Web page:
School Board to review new Race and Equity policy during Oct. 10 meeting

Asst. Superintendent Justin Irish leads a community meeting for feedback on the Race and Equity policy.

As a first step in what Edmonds School District officials say is a long journey toward racial equity, the Edmonds School Board will have a first reading on Tuesday of a new Race and Equity policy.

The policy in its first sentence “acknowledges that complex societal and historical factors contribute to inequities within our school district” and outlines some simple steps the district will take to mitigate those disparities.

The policy was developed through several focus group meetings over a period of a couple of years that included students, staff, families and other community members. Most recently, the public was invited to a meeting in late September to read through the drafted policy and make any last-minute suggestions. About 20 people attended the meeting, including district staff members, teachers, parents and at least one high school student.

Asst. Superintendent Justin Irish led the meeting. He said the need for such a policy became clear as families expressed concerns that their students weren’t seeing themselves in their studies.

“It was not a race policy to begin with. It was an equity policy,” Irish said. “After research and work, it became a racial equity policy, then a race and equity policy.”

When looking at data, Irish said, it became evident that race is a primary factor for students who are struggling in school. In one example, he displayed a graph showing that white and Asian students who qualify for free and reduced lunch do about as well in school as affluent African American and Hispanic students.

Irish displayed a slide with a quote from Glenn Singleton, who created the Courageous Conversation protocol for “engaging, sustaining and deepening interracial dialogue.”

“The most troublesome achievement gap is the racial gap,” the quote states. “Without question, poverty and wealth impact student achievement as well. Statistically, however, even within the same economic strata, there is an achievement gap based on race.”

Though Irish acknowledged that creating such a policy in the district won’t erase racism, he said it’s an important first step. Several district staff members attending the meeting agreed, saying this is just the “first bite.”

“The hard part will be the action plan for it,” Irish said.

The policy is intended to promote equity, not equality, Irish said. To demonstrate, he displayed a cartoon image of three children trying to look over a fence. The children are all different heights, and one is able to see over the fence without assistance. Equality would be giving each of them a box to stand on, which helps the middle-heighted child, but the shortest is still unable to see over the fence. Equity is giving the box that had been given to the tallest child, who could see over the fence without assistance, to the shortest child, so now all three are able to peer over the fence.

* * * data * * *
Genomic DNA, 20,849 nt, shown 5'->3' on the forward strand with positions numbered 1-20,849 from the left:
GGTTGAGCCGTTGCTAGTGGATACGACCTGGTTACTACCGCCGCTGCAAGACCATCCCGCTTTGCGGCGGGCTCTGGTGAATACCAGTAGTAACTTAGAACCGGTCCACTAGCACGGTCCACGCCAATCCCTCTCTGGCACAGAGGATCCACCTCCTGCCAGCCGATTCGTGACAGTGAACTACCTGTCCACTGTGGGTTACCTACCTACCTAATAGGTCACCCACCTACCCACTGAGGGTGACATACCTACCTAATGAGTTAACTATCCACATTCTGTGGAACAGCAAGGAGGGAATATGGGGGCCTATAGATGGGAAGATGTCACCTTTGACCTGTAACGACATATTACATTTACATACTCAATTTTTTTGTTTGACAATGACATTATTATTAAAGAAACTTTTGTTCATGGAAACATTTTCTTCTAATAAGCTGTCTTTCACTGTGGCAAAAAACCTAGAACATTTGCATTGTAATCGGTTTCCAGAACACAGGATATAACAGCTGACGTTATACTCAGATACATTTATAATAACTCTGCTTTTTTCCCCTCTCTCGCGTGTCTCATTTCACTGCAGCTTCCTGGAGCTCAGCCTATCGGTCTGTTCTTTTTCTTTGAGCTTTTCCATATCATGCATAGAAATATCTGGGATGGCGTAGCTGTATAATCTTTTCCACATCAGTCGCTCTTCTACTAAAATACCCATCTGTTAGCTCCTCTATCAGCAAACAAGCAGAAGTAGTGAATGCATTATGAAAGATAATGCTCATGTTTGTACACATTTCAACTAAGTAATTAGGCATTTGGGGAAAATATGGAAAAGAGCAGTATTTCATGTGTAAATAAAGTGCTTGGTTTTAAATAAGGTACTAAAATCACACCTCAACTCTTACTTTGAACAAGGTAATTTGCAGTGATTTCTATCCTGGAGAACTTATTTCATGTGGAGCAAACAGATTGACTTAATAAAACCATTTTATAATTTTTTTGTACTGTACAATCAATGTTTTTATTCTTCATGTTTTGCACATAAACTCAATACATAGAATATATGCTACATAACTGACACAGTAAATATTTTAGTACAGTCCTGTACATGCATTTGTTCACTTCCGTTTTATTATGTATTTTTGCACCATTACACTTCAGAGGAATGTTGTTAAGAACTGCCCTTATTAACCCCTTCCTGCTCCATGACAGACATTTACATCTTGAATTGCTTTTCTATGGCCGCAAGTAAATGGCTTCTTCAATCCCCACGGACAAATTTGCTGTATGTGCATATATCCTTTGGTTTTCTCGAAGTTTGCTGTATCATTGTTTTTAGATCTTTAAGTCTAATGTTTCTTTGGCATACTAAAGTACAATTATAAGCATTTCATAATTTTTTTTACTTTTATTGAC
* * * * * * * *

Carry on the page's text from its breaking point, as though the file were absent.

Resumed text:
A cartoon displays the difference between “equity” and “equality.”


It’s about “adjusting and re-calibrating” so each student has access. If the district is able to eliminate the predictability of which groups will occupy the highest and lowest achievement categories, Irish said, it will raise the achievement of all students.

“It’s not just about black and brown students,” he said. “But it is.”

The policy states that the district will “Invite and include people from all races and ethnicities, inclusive of our families and community partners, to examine issues and find adaptive solutions” and “Develop the personal, professional and organizational skills and knowledge of its employees to enable them to address the role and presence of bias, prejudice and racism” in order to eliminate systemic disparities.

It also encourages family, student and community engagement to ensure systemic equity, and collaborating with students, teachers and administrators to create and implement culturally responsive instructional practices, among other items. (Click here to read the full policy.)

Irish described it as an “umbrella” policy that will oversee all policies in place in the district. It will also help with the creation of new policies to ensure they allow for and encourage racial equity.

It is based on similar policies in place in cities such as St. Paul, Minnesota; Portland, Oregon; Tukwila and Boston.

No action regarding the policy is expected on Oct. 10, though it will be the first time this draft of the policy is presented to the Board.

–Story and photos by Natalie Covate

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